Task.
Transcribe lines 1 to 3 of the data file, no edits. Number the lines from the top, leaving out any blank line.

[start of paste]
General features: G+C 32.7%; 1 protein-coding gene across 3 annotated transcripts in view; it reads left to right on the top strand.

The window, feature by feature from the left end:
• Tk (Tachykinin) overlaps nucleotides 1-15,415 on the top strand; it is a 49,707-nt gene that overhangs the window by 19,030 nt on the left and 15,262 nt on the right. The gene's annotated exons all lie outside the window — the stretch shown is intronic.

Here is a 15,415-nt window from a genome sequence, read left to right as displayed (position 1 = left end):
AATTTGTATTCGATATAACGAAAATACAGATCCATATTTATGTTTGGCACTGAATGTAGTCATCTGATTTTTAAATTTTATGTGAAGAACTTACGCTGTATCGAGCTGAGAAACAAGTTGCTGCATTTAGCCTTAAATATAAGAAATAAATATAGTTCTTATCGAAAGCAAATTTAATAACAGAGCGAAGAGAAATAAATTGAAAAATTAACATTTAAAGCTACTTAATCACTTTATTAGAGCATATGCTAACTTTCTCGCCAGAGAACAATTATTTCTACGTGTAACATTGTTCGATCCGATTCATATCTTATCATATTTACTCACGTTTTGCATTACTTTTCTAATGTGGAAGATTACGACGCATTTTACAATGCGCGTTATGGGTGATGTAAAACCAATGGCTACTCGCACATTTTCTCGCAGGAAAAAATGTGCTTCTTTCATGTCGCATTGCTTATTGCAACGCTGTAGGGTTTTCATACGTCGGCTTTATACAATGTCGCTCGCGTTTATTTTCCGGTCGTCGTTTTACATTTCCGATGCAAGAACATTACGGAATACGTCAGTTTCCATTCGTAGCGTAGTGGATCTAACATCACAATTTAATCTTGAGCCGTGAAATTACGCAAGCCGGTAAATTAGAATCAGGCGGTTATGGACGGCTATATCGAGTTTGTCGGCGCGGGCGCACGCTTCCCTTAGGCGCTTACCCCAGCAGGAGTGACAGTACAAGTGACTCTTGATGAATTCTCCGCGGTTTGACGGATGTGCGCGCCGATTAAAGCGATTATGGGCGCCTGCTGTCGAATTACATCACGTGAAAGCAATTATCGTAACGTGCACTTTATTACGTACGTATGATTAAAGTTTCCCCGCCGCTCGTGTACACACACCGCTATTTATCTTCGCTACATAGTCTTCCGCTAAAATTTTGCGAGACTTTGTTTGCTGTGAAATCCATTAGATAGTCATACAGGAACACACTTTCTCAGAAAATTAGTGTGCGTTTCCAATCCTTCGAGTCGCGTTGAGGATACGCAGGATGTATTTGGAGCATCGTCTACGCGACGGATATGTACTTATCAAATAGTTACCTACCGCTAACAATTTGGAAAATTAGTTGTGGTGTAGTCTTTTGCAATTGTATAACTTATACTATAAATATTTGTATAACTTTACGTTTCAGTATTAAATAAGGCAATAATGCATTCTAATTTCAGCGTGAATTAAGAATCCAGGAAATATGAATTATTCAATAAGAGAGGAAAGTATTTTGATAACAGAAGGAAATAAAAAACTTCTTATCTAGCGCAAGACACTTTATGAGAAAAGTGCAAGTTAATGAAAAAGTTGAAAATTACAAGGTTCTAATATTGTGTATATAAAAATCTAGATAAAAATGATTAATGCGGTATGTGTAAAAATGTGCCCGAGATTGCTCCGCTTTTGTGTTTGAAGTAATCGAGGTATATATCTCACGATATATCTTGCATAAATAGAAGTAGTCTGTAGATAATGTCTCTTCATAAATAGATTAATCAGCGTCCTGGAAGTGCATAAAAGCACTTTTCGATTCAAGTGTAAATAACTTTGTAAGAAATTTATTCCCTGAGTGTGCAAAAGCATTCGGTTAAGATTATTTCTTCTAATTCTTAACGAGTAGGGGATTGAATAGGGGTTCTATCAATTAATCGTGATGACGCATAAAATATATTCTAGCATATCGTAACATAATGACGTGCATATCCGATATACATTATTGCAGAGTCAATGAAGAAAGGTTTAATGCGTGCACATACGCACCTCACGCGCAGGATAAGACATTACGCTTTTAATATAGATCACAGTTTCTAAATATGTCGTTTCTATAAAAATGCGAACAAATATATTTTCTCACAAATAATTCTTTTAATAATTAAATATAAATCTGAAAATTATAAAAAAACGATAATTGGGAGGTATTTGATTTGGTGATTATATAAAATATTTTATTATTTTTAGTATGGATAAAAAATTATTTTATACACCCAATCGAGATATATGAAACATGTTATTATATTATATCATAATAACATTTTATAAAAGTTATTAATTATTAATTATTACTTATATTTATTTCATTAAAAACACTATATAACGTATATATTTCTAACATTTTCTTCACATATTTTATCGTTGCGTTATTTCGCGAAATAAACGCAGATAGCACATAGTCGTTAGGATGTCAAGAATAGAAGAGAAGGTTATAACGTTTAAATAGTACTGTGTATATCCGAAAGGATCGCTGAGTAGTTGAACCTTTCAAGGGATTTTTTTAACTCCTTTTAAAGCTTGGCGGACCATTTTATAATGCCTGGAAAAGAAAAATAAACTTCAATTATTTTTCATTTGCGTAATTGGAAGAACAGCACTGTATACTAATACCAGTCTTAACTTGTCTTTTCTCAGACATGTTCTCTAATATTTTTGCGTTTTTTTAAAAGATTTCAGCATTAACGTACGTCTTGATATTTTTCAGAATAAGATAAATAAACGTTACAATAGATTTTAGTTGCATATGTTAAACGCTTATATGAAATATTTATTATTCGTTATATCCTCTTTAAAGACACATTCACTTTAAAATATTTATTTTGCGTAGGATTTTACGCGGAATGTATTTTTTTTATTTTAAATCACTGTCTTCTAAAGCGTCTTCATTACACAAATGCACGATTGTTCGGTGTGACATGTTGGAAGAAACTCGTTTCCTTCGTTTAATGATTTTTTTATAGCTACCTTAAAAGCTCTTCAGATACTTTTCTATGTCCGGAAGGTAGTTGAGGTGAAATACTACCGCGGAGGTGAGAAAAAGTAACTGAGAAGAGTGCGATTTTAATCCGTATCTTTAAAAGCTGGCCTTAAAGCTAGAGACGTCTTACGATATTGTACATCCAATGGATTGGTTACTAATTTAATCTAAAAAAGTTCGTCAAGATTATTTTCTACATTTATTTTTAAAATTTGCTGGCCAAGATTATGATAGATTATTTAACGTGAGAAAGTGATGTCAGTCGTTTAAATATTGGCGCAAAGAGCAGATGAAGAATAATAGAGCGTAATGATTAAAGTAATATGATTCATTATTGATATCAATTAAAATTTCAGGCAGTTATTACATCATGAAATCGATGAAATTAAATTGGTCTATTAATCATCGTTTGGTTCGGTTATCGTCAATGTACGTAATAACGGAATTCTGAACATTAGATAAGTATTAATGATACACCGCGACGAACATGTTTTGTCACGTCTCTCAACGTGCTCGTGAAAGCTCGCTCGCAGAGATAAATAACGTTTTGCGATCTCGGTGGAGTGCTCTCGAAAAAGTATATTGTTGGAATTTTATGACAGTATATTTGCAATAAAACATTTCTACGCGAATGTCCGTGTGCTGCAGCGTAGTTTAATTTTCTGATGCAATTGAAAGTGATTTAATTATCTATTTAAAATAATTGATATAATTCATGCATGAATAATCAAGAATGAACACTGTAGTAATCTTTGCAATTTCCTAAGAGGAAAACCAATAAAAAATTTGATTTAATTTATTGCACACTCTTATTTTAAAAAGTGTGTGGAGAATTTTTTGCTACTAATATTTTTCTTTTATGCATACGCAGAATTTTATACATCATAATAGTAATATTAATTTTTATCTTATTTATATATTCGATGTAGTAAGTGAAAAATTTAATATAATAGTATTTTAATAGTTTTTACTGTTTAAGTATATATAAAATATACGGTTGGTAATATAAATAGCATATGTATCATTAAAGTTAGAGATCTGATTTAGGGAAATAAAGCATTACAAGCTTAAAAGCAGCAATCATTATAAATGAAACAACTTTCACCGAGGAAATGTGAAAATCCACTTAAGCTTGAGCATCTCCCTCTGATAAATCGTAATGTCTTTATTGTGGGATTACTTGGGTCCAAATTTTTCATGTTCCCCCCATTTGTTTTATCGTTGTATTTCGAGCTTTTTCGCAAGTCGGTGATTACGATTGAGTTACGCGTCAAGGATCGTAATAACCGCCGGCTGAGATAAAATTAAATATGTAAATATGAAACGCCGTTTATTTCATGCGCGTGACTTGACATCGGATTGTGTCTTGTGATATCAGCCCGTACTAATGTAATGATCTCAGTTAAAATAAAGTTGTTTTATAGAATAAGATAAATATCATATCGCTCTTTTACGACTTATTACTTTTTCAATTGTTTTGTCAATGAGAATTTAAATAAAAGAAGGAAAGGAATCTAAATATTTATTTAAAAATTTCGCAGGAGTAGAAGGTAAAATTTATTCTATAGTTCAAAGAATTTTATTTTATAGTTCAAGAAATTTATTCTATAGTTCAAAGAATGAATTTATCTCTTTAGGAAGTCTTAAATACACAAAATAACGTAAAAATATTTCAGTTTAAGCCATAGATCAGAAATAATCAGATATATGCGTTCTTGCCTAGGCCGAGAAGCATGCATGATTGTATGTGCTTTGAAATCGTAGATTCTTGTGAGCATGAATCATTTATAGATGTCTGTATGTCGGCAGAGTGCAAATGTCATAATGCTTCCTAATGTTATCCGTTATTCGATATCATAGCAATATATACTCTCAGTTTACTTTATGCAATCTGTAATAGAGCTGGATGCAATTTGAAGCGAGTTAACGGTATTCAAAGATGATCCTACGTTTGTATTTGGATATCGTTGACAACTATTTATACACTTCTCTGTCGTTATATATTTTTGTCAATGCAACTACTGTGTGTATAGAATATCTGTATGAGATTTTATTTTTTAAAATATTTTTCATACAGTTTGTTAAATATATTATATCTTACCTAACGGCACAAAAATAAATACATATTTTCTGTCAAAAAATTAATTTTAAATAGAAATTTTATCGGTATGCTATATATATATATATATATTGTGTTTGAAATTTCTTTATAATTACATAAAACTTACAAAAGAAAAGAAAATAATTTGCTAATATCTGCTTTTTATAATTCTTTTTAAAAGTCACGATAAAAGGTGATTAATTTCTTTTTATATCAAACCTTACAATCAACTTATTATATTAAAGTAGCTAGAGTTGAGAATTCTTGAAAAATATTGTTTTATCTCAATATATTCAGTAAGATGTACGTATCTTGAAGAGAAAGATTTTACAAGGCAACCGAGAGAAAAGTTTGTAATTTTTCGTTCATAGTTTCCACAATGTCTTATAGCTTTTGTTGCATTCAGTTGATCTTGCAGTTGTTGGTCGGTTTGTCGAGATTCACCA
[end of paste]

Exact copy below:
General features: G+C 32.7%; 1 protein-coding gene across 3 annotated transcripts in view; it reads left to right on the top strand.

The window, feature by feature from the left end:
• Tk (Tachykinin) overlaps nucleotides 1-15,415 on the top strand; it is a 49,707-nt gene that overhangs the window by 19,030 nt on the left and 15,262 nt on the right. The gene's annotated exons all lie outside the window — the stretch shown is intronic.